Little Carl is in a partial hospitalization placement right now. They pick him up early from school. He spends 4 hours a day, every weekday, at the center. They have group therapy, art therapy, and individual sessions. They drop him off at 6:30 every night. He is in an intensive placement, but it is still one step down from hospitalization. We get to tuck Carl in each night and have him at home on the weekends. From here, he will drop down into “intensive outpatient” therapy, which will only last for 3 hours a day. He will do this 5 days a week, then 3, then 2 until he is discharged. Then back to TF-CBT again with his normal therapist.

Watching the same clothes swirl around and around again in the washer makes me pause and think. Carl was in crisis last spring. When the days got warm, he became very intense and dis-regulated. He was hospitalized in a psychiatric unit towards the end of the school year. We know that every year, around Christmas, Mary goes into crisis mode. Sean used to blow at the start of the school year and again at Thanksgiving.

Curiosity about the Spring got the better of me. Why Spring? Yes, Carl is in the thick of his trauma work in Trauma-Focused Cognitive Behavioral Therapy. He was stuck in a place where he was able to vocalize all of the truly bad things he suffered at the hands of his biological parents. He just kept insisting that all of the things they did were his own fault somehow. Then, his therapist went on maternity leave. He is very dependent on her. We could see that this would trigger him. But still…the Springtime…it held onto me.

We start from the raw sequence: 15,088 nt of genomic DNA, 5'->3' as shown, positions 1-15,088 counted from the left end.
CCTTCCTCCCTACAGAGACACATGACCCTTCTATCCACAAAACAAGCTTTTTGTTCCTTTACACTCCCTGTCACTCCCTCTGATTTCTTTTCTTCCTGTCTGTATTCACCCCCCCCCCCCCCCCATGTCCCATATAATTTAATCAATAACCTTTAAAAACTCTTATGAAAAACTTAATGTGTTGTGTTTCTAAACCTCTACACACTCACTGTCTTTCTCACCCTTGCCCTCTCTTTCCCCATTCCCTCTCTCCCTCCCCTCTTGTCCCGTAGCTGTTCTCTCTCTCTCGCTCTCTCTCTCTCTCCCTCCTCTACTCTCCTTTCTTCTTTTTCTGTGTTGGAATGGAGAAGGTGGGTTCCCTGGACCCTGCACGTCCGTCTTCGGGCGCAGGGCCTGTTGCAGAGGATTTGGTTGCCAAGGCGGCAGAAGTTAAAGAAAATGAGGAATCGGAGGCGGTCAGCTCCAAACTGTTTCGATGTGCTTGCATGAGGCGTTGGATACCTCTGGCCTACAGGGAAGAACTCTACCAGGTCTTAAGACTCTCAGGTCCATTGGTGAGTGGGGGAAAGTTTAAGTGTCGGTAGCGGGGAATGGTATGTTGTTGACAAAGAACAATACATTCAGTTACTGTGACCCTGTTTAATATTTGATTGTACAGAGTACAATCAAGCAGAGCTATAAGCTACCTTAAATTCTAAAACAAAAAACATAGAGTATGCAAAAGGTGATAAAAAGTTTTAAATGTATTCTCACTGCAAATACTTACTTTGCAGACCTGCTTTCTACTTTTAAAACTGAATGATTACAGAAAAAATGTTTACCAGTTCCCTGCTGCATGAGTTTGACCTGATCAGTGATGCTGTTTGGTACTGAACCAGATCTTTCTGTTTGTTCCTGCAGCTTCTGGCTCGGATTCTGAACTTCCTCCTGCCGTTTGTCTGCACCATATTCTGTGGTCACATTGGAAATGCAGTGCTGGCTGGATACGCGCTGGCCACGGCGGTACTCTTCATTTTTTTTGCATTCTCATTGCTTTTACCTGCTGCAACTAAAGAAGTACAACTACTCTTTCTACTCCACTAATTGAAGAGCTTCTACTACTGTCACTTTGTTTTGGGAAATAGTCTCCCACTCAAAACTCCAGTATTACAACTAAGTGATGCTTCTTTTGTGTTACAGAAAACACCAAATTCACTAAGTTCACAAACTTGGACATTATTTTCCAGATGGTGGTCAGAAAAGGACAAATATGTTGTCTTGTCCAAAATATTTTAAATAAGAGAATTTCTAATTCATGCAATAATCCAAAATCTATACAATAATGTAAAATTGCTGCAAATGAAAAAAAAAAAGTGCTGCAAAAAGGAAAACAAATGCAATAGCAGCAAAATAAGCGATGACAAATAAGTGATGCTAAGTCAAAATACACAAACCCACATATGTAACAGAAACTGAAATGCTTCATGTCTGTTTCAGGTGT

I went back into the files we have from the Department of Children and Families. There it was, staring back at me. May 4th. The day of the drug raid in his bio-home when he and his siblings were separated from their family. Bingo. It may not be much, but it gives me a clue as to why his behavior turns when the weather changes. It explains why he is more and more nervous that I may be “drinking” or “passed out” in my room. Trust me, the only thing I’m drinking is copious amounts of coffee. It has the opposite effect of helping me “pass out!”

There isn’t anything I can do about Spring. It will come every year. It’s not an excuse to be unsafe. I can only hope that, with continued love and therapy, he will heal. Understanding the fears he displays as anger is helpful for me. It helps me to sympathize. It helps me to see the sweet boy underneath all the layers of hurt and rage.

Seasons may come and go, but this forever family will always be just that; forever.


*Names have been changed to protect the privacy of those involved.